With the increasing likelihood of Greece defaulting on its debt, investors should plan for the worst and hope for the best.
Like the classic Greek tragedy Oedipus Rex, Greece and its creditors made the very mistakes that have led to this key moment.
For example, Greece did what most countries did when times were good: borrowed lots of cheap money to fund lots of spending programs. But when the Financial Crisis and the resulting Great Recession hit, Greece’s spending went up even higher due to expansive entitlement programs and bloated government while revenues went down. With debt piling up and budget deficits as far as the eye can see, borrowing costs went up because of their higher credit risk.
But each time Greece has edged up to the abyss of default, creditors have forced austerity measures on Greece in exchange for forgiving some debt. But without the necessary free market reforms, Greece’s recession just deepened. That has given rise to an anti-austerity government, which is colliding into increasing aggressive creditors who want their money back and are reluctant to make more new loans. Greece is letting the clock run out, betting that the creditors ultimately do not want to push Greece into default and deal with the consequences.
The worst outcome would be a default and as a result, Greece leaving the EU. That would have enormous ramifications, not least would be jeopardizing the weak global economic recovery.
First, creditors would lose most or all of their investment in Greek bonds. That would be a huge financial hit to the balance sheets of EU countries whose economies are already weak.
Second, the contagion might spread throughout the EU, especially the Greek-like economies of Portugal, Spain, Italy, and maybe Ireland. This would hurt the economically struggling EU and reduce confidence in and value of the Euro.
Third, the contagion may spread worldwide and hurt the United States and China, both top trading partners with Europe. A lower Euro makes imports more expensive, which slows down the middling US economy and ensures a harder landing for the slowing Chinese economy. This could also be the trigger to set off the much talked about U.S. stock market correction.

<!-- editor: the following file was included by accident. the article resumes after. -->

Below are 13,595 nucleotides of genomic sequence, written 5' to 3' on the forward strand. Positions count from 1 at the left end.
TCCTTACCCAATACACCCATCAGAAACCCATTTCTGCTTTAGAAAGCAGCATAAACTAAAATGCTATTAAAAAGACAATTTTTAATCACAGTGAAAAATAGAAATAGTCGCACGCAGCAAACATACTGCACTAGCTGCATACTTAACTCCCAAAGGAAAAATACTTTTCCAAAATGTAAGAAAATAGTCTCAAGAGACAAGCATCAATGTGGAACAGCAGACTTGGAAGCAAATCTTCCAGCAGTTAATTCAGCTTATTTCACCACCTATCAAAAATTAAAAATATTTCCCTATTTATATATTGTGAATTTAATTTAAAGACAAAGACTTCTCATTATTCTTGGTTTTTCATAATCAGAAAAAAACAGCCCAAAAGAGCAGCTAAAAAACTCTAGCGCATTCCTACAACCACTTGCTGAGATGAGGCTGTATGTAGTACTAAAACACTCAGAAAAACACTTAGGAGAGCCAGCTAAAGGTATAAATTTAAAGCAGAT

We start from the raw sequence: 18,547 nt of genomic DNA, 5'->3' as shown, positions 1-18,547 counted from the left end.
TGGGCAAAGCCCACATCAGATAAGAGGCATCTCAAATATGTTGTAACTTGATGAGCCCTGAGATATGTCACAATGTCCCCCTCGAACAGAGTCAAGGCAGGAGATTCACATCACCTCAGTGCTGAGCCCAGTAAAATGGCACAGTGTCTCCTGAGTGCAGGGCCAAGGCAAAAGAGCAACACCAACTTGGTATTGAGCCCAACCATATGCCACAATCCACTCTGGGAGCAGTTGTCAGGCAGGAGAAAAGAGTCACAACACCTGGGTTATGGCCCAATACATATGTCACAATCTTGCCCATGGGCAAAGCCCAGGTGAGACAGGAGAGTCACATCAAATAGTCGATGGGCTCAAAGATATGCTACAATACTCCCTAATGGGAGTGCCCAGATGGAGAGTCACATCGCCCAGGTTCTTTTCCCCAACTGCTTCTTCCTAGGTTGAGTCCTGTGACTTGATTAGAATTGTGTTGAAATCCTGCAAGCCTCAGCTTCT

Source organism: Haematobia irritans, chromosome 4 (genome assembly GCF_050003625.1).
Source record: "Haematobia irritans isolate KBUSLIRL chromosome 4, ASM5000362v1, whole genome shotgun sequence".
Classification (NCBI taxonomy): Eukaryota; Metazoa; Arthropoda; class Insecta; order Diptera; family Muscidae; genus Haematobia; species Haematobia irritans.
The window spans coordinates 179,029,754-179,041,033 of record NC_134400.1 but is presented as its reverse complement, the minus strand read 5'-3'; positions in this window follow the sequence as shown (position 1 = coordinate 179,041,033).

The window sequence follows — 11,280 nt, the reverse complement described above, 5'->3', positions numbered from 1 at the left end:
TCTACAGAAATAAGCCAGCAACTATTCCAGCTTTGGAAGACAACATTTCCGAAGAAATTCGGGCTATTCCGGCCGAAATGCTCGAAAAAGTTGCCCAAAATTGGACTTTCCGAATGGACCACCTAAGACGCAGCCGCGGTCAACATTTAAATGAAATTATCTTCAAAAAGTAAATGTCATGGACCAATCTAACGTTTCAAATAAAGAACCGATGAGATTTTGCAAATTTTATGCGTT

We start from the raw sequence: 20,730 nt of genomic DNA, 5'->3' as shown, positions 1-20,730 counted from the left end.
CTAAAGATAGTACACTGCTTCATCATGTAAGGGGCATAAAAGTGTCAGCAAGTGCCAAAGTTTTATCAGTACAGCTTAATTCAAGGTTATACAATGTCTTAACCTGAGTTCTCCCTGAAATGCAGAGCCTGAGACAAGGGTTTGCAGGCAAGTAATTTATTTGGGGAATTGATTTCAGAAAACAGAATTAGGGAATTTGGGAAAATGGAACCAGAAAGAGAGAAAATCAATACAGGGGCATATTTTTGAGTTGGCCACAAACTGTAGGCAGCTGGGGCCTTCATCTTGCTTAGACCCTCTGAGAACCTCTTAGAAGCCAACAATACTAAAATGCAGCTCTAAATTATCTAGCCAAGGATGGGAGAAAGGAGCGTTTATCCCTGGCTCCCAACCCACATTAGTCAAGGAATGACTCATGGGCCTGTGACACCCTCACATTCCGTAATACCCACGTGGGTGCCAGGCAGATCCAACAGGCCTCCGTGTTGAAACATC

The best likely outcome of a Greek default is the orderly restructuring of their debt. While that might reduce their debt burden, the problem is that one cannot assume that Greece will still be able to make those payments.
And without changing the structural problems that caused the debt in the first place, Greece’s budget deficits will continue to add to debt. Finally, borrowing money to pay for existing debt and future spending will be excessively high to account for the credit risk after a default.
Institutional investors have already figured this out. To prepare for the worst, they have started dumping lots of Italian, Spanish, and Portuguese bonds, which have further exacerbated the growing liquidity problem in the bond markets.
Many have locked in their equity profits and are sitting on piles of cash. Others have renewed their interest in the other safe haven asset, gold. Gold bullion sales at the United States Mint have begun to tick up.
And while investors hope for the best, most know that hope is not a sound investment strategy.
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